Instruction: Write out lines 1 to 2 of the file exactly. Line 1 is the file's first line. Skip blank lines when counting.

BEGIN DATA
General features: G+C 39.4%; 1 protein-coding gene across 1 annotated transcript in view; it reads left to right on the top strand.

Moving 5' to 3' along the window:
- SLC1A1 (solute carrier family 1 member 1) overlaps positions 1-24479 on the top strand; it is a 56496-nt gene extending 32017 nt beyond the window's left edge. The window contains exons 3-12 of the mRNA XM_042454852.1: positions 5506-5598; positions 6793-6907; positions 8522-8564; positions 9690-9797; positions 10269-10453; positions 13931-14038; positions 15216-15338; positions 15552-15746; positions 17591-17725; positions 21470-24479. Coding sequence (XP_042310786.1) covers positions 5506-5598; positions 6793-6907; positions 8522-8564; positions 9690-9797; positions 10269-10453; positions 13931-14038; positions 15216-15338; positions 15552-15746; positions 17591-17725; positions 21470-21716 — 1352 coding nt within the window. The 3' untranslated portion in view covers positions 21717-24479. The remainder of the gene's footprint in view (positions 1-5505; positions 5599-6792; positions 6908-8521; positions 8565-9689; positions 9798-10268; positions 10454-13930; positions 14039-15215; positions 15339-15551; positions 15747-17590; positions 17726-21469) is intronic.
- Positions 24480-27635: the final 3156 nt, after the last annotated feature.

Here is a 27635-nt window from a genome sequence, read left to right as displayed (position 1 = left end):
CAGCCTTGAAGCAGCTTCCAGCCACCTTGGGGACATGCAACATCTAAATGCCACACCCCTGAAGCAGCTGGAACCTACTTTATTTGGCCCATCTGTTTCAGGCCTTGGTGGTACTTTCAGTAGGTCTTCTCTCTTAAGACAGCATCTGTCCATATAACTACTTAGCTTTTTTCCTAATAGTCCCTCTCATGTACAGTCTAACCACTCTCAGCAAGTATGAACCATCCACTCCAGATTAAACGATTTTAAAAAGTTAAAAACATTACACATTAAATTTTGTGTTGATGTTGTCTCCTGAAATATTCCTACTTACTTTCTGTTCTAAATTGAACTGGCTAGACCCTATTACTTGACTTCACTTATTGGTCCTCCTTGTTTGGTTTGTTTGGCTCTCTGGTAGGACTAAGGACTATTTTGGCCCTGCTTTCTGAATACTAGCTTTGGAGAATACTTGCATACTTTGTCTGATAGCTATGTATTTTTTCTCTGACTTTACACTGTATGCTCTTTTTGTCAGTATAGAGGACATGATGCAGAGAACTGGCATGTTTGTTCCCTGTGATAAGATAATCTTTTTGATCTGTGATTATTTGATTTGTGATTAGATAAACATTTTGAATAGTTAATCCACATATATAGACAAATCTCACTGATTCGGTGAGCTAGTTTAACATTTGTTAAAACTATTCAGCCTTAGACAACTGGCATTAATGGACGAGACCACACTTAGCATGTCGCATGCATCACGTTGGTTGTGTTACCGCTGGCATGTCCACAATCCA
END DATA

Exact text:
General features: G+C 39.4%; 1 protein-coding gene across 1 annotated transcript in view; it reads left to right on the top strand.

Moving 5' to 3' along the window: